In October 2015, CAE finalized a $19.8 million deal to acquire the Military Aviation Training division of Bombardier Aerospace, which included responsibility for the NATO Flying Training in Canada program. For most of the 27 civilian staff at 419 Squadron, the change in ownership meant little more than a change in golf shirt and baseball cap. The day-to-day activities still carried on and the strong relationship with the military personnel continued.

But there was a noticeable shift in culture when CAE became the prime contractor for the NFTC.

“They are simulation and integrated training solutions experts,” said Lieutenant-Colonel Grover. “Bombardier did a great job, but [CAE] definitely has a different focus, strategy and vision on what they want to do within Canada and the air force, [especially] with getting into live flying training. We are still in that honeymoon period, I would say, but I am impressed every day at how focused this company is on wanting to make change and evolve.”

CAE has a lot with which it can work. The squadron might be relatively small but the contractor team manages to sustain two maintenance shifts per day, keeping the Hawks in the air for roughly 3,000 flight hours per year. That annual total—an “incredible feat,” according to Grover—makes 419 Squadron one of the highest time global operators of the Hawk.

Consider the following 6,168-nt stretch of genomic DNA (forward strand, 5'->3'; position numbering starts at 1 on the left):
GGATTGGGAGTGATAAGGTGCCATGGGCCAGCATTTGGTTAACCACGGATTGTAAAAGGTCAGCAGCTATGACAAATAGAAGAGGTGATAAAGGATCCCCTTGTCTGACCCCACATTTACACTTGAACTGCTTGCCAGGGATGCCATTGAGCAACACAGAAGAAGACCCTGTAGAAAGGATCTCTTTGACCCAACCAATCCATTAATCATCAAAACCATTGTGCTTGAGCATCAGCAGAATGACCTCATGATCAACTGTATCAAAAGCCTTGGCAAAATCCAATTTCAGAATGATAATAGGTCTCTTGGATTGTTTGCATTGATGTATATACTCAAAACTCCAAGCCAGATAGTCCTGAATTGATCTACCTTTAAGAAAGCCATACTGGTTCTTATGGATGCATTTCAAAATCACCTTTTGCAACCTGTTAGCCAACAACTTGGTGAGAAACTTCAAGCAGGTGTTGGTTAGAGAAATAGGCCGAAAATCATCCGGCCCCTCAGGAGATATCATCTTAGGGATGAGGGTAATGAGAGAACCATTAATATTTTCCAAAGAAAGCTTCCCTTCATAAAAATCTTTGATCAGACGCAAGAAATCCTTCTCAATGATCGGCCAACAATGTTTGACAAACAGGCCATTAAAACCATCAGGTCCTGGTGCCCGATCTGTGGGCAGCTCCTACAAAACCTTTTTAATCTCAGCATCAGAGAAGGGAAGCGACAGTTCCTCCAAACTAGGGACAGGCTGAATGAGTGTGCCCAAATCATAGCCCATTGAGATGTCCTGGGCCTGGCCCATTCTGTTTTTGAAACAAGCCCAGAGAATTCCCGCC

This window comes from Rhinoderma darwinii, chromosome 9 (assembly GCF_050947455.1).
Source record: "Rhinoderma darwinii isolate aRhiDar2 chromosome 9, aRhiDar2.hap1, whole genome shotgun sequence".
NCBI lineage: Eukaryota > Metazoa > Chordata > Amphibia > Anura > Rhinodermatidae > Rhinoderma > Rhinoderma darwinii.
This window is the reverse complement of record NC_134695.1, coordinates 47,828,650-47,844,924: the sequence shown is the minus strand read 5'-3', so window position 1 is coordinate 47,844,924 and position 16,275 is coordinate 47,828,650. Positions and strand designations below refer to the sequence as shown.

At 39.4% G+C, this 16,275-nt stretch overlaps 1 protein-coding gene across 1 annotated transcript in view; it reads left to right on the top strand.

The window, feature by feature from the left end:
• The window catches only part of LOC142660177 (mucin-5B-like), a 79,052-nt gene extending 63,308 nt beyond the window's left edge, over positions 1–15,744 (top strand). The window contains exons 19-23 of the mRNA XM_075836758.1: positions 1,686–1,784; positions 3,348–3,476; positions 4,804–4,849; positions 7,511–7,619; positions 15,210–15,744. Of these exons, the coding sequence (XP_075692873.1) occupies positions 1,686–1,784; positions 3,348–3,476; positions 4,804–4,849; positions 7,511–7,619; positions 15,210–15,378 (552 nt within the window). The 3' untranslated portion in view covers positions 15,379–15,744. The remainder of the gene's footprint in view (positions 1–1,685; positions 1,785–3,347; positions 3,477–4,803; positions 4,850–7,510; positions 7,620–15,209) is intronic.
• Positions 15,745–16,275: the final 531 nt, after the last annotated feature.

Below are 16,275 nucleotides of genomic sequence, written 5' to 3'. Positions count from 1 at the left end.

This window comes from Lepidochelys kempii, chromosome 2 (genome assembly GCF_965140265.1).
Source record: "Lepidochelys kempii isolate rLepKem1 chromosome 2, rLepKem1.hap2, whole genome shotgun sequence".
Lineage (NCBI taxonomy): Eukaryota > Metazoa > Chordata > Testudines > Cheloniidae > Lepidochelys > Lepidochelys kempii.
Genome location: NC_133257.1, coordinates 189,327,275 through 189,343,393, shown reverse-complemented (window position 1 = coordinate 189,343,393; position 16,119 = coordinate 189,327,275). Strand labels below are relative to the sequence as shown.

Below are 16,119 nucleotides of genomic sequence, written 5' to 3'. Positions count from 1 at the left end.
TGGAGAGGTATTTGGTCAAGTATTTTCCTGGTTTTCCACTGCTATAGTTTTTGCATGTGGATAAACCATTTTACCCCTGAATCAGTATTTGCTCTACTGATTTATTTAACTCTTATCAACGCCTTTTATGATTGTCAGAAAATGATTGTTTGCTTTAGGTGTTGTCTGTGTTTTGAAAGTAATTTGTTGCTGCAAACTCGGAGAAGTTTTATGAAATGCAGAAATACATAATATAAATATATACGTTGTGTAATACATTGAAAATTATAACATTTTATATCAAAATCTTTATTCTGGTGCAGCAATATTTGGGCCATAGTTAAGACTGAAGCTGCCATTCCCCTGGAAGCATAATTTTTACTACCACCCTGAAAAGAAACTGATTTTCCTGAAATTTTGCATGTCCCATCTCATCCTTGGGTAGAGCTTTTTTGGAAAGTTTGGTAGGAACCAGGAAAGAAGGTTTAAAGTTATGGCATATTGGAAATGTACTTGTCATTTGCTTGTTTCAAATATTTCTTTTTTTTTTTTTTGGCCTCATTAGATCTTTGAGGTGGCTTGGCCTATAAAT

The main difference in ownership is attitude, said Dale Daw, CAE’s group leader and a 31-year veteran of the Canadian Armed Forces, who has spent the past three years with 419. “They train. From my point of view, that is what has changed. We are now part of the training system.”

To meet the high training demand, the 16-year-old Hawks are maintained every day to ensure they are rarely down during the training week. “When the [program] started, we used to fly, fly, fly and then do a whole bunch of work,” Mr. Daw explained. “Every 500, 1,000 and 2,000 flight hours there are big inspections, but otherwise we do a little bit every day and just keep them flying.” On the day Skies visited, seven Hawks were on the flight line, one was in for major repairs, and one was having its canopy replaced due to a bird strike.

The RCAF has laid out a strategic road map that will see it adopt a simulation-focused training system by 2025. Released in 2014, the simulation strategy found that while the air force already possesses much of what it needs to achieve that goal, most of its training and simulation systems were acquired specifically for a particular aircraft and are either not “synchronized or aligned” with the strategy or are “incompatible or redundant.”